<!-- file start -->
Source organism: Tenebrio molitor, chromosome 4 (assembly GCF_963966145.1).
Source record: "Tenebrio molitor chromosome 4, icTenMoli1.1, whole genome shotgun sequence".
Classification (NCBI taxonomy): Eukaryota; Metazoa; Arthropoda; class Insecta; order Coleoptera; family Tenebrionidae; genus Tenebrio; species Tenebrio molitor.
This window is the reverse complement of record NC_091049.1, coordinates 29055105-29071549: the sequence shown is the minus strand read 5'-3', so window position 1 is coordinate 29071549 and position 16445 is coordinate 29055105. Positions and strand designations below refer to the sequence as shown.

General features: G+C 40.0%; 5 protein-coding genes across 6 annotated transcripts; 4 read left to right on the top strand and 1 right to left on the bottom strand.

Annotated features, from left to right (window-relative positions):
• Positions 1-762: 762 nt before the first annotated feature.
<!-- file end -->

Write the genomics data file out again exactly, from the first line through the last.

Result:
Source organism: Tenebrio molitor, chromosome 4 (assembly GCF_963966145.1).
Source record: "Tenebrio molitor chromosome 4, icTenMoli1.1, whole genome shotgun sequence".
Classification (NCBI taxonomy): Eukaryota; Metazoa; Arthropoda; class Insecta; order Coleoptera; family Tenebrionidae; genus Tenebrio; species Tenebrio molitor.
This window is the reverse complement of record NC_091049.1, coordinates 29055105-29071549: the sequence shown is the minus strand read 5'-3', so window position 1 is coordinate 29071549 and position 16445 is coordinate 29055105. Positions and strand designations below refer to the sequence as shown.

General features: G+C 40.0%; 5 protein-coding genes across 6 annotated transcripts; 4 read left to right on the top strand and 1 right to left on the bottom strand.

Annotated features, from left to right (window-relative positions):
• Positions 1-762: 762 nt before the first annotated feature.